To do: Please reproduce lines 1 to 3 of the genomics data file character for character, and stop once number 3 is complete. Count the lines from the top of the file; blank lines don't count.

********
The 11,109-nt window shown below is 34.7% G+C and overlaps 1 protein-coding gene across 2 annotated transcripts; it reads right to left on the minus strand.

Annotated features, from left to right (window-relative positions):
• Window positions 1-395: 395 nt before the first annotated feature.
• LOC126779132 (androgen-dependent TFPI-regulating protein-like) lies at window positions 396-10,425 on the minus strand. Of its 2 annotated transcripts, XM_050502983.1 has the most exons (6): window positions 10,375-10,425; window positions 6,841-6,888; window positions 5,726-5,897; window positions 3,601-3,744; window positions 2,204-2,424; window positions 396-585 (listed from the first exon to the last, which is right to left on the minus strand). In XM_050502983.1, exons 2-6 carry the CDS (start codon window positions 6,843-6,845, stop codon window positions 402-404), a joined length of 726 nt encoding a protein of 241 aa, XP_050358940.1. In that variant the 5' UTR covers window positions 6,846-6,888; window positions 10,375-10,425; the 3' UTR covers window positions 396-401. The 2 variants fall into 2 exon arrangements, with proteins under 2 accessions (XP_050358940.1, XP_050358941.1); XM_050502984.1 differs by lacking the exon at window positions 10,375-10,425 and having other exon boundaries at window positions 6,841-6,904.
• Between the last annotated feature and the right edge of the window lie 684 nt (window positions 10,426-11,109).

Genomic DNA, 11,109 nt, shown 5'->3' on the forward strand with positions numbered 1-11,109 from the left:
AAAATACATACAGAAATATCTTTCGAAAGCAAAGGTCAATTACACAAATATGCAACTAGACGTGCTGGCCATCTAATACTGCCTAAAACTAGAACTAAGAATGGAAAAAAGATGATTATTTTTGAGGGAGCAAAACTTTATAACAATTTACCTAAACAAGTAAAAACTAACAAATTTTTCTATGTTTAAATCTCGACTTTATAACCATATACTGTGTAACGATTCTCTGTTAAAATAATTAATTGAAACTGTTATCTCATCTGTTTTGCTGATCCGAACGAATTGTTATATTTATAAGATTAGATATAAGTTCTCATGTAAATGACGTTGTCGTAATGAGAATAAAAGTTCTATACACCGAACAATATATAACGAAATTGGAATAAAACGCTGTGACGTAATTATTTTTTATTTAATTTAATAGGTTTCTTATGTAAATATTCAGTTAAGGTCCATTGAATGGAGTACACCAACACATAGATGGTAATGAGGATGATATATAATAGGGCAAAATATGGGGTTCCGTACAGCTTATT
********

The 11,109-nt window shown below is 34.7% G+C and overlaps 1 protein-coding gene across 2 annotated transcripts; it reads right to left on the minus strand.

Annotated features, from left to right (window-relative positions):
• Window positions 1-395: 395 nt before the first annotated feature.